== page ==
Armed Forces Covenant

Armed Forces Covenant

Off By Ed Hanna

Last month’s Armistice proved that when this country makes a promise, it’s kept.

The term Armed Forces Covenant was originally coined in 2000 and has become something of a benchmark, referring to how the nation responds to the commitments it has towards the Armed Forces. Indeed, its success has been beyond expectation with Defence Secretary, Gavin Williamson, witnessing the 2,000th signing of the Armed Forces Covenant in December 2017, illustrating the widespread approval of the Covenant.

As has been explained many times during the past few months, the generation all-but lost to the Great War is about to edge out of living memory. That is, there are fewer and fewer people that have ever met any of the people that actually took part in it. Nevertheless, against the brisk chill of November the nation upholds the phrase carved onto those monuments: “Their name liveth for evermore”.

The nation has kept that promise for a century and looks set, at this point, to do so in perpetuity. Nevertheless, it’s important to remember that the Covenant isn’t designed for remembrance. In fact its exact nature is outlined on the Armed Forces Covenant website as this: “To those who proudly protect our nation, who do so with honour, courage, and commitment, the Armed Forces Covenant is the Nation’s commitment to you.

It is a pledge that together we acknowledge and understand that those who Serve or who have Served in the Armed Forces, and their families, should be treated with fairness and respect in the communities, economy and society they Serve with their lives.”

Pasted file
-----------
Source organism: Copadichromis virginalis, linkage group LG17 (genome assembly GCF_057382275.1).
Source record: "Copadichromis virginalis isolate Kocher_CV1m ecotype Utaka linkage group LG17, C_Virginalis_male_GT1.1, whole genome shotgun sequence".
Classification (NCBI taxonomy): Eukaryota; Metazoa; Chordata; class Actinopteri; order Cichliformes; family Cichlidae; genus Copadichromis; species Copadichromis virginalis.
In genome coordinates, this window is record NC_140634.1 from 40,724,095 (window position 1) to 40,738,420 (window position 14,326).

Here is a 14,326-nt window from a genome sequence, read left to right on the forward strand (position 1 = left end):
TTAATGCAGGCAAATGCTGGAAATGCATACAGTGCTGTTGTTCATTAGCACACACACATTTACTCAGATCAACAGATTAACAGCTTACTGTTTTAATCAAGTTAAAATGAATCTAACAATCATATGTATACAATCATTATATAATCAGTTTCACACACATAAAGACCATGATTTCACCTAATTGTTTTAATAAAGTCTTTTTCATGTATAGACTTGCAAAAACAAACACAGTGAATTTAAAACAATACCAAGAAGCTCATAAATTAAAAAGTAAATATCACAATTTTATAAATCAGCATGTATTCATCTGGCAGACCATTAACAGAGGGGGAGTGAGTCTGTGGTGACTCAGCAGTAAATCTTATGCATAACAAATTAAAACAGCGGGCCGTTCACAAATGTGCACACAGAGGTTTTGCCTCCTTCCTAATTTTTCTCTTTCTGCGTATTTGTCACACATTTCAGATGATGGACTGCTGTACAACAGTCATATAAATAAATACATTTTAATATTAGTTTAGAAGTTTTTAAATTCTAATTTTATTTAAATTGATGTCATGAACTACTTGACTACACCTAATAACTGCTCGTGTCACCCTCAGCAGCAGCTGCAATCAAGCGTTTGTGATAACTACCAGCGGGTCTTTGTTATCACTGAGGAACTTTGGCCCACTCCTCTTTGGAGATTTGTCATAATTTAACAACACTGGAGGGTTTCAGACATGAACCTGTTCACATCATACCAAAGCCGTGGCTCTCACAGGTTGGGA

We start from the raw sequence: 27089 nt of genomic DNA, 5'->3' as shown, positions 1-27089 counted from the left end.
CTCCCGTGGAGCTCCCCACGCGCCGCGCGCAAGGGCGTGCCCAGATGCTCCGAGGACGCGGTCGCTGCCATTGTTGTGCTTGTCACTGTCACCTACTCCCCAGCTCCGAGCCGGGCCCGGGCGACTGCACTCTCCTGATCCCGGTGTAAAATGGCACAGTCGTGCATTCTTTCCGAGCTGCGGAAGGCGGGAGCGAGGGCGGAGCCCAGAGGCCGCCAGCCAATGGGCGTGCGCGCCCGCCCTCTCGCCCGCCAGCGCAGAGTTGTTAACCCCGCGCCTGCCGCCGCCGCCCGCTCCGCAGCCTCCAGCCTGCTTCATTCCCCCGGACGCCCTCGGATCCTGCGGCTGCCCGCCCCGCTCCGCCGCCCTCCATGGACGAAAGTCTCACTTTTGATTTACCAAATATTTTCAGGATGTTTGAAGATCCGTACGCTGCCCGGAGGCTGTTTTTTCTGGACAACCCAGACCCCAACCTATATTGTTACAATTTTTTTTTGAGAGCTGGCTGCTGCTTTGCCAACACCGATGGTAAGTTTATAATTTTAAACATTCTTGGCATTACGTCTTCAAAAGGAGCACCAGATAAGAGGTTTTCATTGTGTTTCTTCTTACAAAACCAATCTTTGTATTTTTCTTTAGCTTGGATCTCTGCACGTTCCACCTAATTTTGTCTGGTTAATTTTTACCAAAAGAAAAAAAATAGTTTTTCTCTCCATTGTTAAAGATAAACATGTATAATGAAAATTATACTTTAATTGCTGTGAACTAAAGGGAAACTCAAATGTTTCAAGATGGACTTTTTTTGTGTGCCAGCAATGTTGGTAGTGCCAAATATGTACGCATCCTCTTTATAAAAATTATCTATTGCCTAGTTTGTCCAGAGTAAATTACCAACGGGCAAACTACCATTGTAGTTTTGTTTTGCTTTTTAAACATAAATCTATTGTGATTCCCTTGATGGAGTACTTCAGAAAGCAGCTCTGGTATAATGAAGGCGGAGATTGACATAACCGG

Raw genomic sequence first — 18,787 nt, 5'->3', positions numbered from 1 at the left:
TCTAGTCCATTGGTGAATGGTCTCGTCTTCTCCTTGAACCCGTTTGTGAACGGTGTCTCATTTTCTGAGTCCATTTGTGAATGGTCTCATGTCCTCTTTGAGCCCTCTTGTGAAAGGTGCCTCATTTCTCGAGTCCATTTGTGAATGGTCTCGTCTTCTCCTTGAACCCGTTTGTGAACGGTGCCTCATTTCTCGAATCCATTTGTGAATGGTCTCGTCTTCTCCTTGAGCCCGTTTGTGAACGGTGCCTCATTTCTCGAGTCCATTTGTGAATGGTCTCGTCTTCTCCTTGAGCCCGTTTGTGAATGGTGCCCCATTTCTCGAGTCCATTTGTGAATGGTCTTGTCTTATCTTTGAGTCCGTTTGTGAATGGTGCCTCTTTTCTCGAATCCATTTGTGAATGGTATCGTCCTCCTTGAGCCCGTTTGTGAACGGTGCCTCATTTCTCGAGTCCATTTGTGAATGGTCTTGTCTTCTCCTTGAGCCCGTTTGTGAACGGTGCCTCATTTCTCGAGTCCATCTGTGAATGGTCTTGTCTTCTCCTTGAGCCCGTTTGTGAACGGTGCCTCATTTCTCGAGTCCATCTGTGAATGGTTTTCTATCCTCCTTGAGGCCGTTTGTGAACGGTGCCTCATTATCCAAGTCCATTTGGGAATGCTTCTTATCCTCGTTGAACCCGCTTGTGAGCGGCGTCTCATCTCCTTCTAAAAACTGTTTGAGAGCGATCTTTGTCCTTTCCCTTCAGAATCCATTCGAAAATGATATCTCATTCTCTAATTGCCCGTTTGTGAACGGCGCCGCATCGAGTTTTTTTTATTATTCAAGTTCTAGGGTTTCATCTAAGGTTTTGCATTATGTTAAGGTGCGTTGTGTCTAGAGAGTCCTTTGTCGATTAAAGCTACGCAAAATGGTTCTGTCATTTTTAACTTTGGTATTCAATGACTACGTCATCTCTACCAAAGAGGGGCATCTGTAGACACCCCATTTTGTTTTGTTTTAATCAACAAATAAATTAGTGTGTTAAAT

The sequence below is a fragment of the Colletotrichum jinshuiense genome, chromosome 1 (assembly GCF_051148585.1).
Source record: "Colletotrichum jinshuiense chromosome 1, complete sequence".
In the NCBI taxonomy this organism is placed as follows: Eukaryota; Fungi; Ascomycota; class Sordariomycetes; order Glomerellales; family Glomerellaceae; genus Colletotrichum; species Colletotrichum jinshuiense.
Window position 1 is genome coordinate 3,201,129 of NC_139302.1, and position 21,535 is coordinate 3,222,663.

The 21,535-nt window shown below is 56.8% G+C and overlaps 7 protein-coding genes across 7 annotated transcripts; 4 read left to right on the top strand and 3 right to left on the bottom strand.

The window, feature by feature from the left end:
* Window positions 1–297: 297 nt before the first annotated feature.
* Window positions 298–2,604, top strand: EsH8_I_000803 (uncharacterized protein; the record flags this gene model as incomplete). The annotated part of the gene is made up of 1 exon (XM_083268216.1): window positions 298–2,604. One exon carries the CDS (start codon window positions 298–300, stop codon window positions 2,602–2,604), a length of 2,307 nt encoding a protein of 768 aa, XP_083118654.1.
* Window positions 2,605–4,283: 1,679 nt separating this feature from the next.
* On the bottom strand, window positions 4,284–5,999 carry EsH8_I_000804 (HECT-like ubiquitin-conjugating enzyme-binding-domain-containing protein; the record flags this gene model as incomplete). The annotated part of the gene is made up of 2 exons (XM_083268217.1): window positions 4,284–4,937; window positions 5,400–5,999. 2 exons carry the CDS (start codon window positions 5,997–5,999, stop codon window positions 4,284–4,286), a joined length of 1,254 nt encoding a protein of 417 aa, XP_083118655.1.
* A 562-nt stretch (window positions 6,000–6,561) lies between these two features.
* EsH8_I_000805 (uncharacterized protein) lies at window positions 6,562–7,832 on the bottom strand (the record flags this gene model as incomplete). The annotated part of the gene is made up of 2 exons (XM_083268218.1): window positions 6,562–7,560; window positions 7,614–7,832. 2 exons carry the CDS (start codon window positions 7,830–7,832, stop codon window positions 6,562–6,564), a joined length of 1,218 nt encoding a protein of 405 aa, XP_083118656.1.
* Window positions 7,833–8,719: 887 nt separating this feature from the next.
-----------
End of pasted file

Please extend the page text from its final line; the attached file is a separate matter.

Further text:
It’s a living promise for Service personnel, Veterans and their families and if the recent honour and respect shown to the Soldiers of the Great War is anything to go by, it’ll be kept for a
very long time indeed.

Practical support

In practice, the Armed Forces Covenant can include a huge variety of support and services for Forces personnel and their families. Key areas include help with some of the more crucial aspects of resettlement such as finding a civilian home, access to healthcare and financial advice. Once you’re established, a little further digging will help you to uncover specifically designed discounts and deals on everything from motor insurance to broadband and phone packages – as well as important commitments to helping Service-leavers into jobs where they can use transferable skills acquired in the Forces.

Near you…

Organisations that have signed the Armed Forces Covenant operate in all sectors and industries. The Armed Forces Covenant website has a useful search tool to help you find organisations in your local area.

(Includes details specifically relating to Service-leavers.)

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